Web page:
Volume 629, September 2019
|Number of page(s)||14|
|Published online||04 September 2019|
Dynamics and connectivity of an extended arch filament system⋆
Leibniz-Institut für Astrophysik Potsdam, An der Sternwarte 16, 14482 Potsdam, Germany
2 Universität Potsdam, Institut für Physik und Astronomie, Karl-Liebknecht-Straße 24/25, 14476 Potsdam, Germany
Accepted: 30 July 2019
Aims. In this study, we analyzed a filament system, which expanded between moving magnetic features (MMFs) of a decaying sunspot and opposite flux outside of the active region from the nearby quiet-Sun network. This configuration deviated from a classical arch filament system (AFS), which typically connects two pores in an emerging flux region. Thus, we called this system an extended AFS. We contrasted classical and extended AFSs with an emphasis on the complex magnetic structure of the latter. Furthermore, we examined the physical properties of the extended AFS and described its dynamics and connectivity.
Methods. The extended AFS was observed with two instruments at the Dunn Solar Telescope (DST). The Rapid Oscillations in the Solar Atmosphere (ROSA) imager provided images in three different wavelength regions, which covered the dynamics of the extended AFS at different atmospheric heights. The Interferometric Bidimensional Spectropolarimeter (IBIS) provided spectroscopic Hα data and spectropolarimetric data that was obtained in the near-infrared (NIR) Ca IIλ8542 Å line. We derived the corresponding line-of-sight (LOS) velocities and used He IIλ304 Å extreme ultraviolet (EUV) images of the Atmospheric Imaging Assembly (AIA) and LOS magnetograms of the Helioseismic and Magnetic Imager (HMI) on board the Solar Dynamics Observatory (SDO) as context data.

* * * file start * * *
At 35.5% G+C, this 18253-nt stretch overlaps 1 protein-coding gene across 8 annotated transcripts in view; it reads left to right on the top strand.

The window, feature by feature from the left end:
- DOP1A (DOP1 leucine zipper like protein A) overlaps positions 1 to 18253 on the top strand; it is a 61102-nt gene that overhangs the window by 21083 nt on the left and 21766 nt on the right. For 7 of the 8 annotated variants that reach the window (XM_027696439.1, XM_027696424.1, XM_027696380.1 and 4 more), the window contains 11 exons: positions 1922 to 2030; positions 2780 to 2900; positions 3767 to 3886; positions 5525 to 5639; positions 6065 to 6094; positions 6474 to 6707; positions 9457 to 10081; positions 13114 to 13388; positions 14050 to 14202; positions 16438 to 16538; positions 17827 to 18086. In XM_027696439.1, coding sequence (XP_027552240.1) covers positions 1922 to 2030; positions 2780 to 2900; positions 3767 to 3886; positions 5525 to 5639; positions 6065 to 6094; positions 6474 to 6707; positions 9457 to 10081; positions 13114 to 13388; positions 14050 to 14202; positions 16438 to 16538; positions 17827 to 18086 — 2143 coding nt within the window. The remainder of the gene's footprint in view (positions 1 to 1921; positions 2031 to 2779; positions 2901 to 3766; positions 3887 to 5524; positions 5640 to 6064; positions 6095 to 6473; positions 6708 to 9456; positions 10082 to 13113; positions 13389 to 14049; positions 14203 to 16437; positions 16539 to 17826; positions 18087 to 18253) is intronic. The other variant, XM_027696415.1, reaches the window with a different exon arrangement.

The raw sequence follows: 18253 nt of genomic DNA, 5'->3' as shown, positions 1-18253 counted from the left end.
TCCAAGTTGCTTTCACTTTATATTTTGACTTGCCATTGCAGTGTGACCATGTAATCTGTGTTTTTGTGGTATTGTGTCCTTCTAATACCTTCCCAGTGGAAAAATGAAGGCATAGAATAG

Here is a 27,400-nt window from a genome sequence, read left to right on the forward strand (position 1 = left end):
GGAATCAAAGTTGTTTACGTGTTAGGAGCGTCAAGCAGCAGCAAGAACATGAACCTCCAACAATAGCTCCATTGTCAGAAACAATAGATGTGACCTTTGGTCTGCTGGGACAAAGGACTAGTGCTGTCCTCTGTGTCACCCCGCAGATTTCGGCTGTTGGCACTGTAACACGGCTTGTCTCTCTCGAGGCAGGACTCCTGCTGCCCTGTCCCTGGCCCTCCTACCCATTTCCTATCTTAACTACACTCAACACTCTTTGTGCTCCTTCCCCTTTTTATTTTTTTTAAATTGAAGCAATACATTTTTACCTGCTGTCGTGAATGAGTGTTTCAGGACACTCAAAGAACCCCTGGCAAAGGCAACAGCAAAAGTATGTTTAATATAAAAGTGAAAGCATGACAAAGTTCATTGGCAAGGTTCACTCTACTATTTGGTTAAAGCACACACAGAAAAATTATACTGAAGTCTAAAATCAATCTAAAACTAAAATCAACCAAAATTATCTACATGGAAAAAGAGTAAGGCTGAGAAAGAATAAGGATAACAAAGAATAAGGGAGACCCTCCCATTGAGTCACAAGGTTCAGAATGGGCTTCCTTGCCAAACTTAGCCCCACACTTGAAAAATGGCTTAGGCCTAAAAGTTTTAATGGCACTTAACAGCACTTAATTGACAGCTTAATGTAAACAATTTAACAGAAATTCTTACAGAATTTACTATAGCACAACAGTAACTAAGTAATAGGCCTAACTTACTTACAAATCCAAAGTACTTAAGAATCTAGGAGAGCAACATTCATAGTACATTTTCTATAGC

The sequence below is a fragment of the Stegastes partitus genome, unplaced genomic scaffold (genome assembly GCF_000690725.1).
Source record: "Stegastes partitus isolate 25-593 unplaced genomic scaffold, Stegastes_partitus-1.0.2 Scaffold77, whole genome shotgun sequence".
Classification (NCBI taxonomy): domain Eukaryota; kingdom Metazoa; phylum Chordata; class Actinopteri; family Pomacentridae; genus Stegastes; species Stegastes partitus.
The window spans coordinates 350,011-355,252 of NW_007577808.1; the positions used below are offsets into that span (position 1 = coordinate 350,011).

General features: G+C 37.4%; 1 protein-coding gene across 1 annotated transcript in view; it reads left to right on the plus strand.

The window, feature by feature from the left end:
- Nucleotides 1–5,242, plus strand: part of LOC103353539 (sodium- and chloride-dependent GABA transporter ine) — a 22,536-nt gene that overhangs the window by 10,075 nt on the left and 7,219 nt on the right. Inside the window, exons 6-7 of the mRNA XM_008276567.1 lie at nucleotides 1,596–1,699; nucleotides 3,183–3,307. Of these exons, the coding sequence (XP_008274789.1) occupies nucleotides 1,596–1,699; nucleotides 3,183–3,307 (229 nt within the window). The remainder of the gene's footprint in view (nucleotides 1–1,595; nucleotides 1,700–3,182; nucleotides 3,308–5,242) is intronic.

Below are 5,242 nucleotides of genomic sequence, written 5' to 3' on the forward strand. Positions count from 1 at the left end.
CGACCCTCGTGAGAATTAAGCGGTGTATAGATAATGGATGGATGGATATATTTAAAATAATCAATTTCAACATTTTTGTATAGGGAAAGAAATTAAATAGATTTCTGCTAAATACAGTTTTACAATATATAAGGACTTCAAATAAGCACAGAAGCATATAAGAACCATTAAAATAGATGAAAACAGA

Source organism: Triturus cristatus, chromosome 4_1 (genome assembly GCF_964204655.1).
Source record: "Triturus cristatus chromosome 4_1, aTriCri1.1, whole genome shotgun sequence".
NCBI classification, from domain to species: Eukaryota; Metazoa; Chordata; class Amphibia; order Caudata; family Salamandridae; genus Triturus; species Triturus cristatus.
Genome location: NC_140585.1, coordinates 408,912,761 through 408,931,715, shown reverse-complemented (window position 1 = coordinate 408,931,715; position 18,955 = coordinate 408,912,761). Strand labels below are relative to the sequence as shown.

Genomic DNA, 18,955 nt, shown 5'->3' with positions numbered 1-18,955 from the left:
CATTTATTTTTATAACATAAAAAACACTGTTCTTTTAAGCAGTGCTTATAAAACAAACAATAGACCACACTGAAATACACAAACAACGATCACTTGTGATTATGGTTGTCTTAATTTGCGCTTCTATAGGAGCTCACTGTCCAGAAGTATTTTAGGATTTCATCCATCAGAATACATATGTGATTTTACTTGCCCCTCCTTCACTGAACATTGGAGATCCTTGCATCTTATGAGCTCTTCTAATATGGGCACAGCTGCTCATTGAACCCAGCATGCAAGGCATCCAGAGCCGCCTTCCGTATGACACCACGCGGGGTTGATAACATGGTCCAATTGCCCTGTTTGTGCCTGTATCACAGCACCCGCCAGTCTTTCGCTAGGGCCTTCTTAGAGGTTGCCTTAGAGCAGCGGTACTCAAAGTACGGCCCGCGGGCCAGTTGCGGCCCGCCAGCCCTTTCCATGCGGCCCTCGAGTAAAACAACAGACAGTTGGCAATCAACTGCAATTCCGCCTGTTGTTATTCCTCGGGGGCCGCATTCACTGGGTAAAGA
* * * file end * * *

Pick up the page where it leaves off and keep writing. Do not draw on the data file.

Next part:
Results. The NIR Ca II Stokes-V maps are not suitable to definitively define a clear polarity inversion line and to classify this chromospheric structure. Nevertheless, this unusual AFS connects the MMFs of a decaying sunspot with the network field. At the southern footpoint, we measured that the flux decreases over time. We find strong downflow velocities at the footpoints of the extended AFS, which increase in a time period of 30 min. The velocities are asymmetric at both footpoints with higher velocities at the southern footpoint. An EUV brigthening appears in one of the arch filaments, which migrates from the northern footpoint toward the southern one. This activation likely influences the increasing redshift at the southern footpoint.
Conclusions. The extended AFS exhibits a similar morphology as classical AFSs, for example, threaded filaments of comparable length and width. Major differences concern the connection from MMFs around the sunspot with the flux of the neighboring quiet-Sun network, converging footpoint motions, and longer lifetimes of individual arch filaments of about one hour, while the extended AFS is still very dynamic.
Key words: methods: observational / Sun: filaments, prominences / Sun: activity / techniques: image processing / Sun: chromosphere
Movies associated to Figs. 5, 6, and 12 are available at https://www.aanda.org
© ESO 2019
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